Americans Are Giving Up Hope That Mass Shootings Can Be Stopped

Nearly 40 percent consider these horrific events a "fact of life."
A makeshift memorial sits in the middle of Las Vegas Boulevard after the mass shooting in that city.
A makeshift memorial sits in the middle of Las Vegas Boulevard after the mass shooting in that city.

The Onion has a now-routine response to mass shootings: The satirical news site republishes a story with the headline ”‘No Way To Prevent This,’ Says Only Nation Where This Regularly Happens.”

That response, according to a new HuffPost/YouGov poll conducted after the Las Vegas shooting, is rapidly moving out of the realm of satire.

Just 42 percent of Americans now believe mass shootings can be stopped. That’s the lowest percentage yet found in a series of HuffPost/YouGov polls taken over the past two years, often in the wake of tragedy. Thirty-seven percent believe mass shootings are “a fact of life in America today.”

Americans who don’t personally own guns are 21 points likelier than those who do to believe that mass shootings can be stopped ― 49 percent to 28 percent. But as is often the case, views are most sharply divided along political lines. Two-thirds of voters who supported Hillary Clinton in last year’s election, but just 28 percent of those who supported Donald Trump, think such shootings are preventable.

The vast majority of Americans continue to view gun violence as a serious problem, the survey finds. A modest majority of 53 percent say it’s possible to enact new regulations while preserving the right to bear arms, with fewer than 3 in 10 believing that any regulations pose a threat.

The public remains generally in favor of tighter gun control: 49 percent think gun laws should be made stricter, while 30 percent believe they should stay as is and just 10 percent think they should be relaxed. That division has remained relatively stable in HuffPost/YouGov polls since 2015, with support for stricter gun laws hovering between 48 and 55 percent.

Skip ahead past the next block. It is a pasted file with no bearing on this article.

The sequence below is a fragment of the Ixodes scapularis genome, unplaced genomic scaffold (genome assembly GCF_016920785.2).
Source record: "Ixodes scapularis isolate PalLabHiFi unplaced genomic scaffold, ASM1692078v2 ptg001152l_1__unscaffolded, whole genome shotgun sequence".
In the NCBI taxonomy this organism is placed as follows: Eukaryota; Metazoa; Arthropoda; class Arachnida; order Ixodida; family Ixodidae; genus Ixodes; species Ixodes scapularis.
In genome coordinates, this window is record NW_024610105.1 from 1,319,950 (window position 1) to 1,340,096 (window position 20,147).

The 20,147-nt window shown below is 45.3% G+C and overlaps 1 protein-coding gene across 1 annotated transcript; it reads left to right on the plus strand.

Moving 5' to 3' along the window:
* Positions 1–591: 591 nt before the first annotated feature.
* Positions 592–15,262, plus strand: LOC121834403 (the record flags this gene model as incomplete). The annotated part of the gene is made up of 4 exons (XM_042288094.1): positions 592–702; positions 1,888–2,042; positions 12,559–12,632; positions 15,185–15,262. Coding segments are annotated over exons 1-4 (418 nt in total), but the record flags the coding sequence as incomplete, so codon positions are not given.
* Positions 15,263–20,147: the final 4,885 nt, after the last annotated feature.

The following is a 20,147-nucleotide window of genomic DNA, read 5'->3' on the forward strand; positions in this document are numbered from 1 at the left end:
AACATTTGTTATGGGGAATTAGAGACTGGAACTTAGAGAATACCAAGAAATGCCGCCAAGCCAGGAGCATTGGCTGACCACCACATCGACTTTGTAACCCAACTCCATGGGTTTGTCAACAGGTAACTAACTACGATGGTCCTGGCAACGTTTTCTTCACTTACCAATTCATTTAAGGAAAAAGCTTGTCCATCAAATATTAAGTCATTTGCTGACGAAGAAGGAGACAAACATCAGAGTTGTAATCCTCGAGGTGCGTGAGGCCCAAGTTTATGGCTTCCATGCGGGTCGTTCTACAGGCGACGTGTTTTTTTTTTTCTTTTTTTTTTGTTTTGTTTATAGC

Many individual gun control policies, such as instituting universal background checks, draw close to universal support in other polling.

But just 41 percent of Americans say Congress should take action to reduce mass shootings, the most recent survey finds, while 43 percent believe these events can’t be reduced through legislation.

There’s also a close divide on whether passing stricter guns laws is politically feasible, with 37 percent saying that it is and 40 percent saying that it’s currently impossible.

Just 15 percent of Americans name gun policies as among the two issues most important to them. That’s up 9 points since September, but still lagging far behind issues like health care and the economy. Those who favor stricter gun laws and those who wish they were less strict are about equally likely to rank the topic among their highest priorities.

Use the widget below to further explore the results of the latest HuffPost/YouGov survey, employing the menu at the top to select survey questions and the buttons at the bottom to filter the data by subgroups:

The HuffPost/YouGov poll consisted of 1,000 completed interviews conducted Oct. 2-3 among U.S. adults, using a sample selected from YouGov’s opt-in online panel to match the demographics and other characteristics of the adult U.S. population.

HuffPost has teamed up with YouGov to conduct daily opinion polls. You can learn more about this project and take part in YouGov’s nationally representative opinion polling. More details on the polls’ methodology are available here.

Most surveys report a margin of error that represents some, but not all, potential survey errors. YouGov’s reports include a model-based margin of error, which rests on a specific set of statistical assumptions about the selected sample rather than the standard methodology for random probability sampling. If these assumptions are wrong, the model-based margin of error may also be inaccurate. Click here for a more detailed explanation of the model-based margin of error.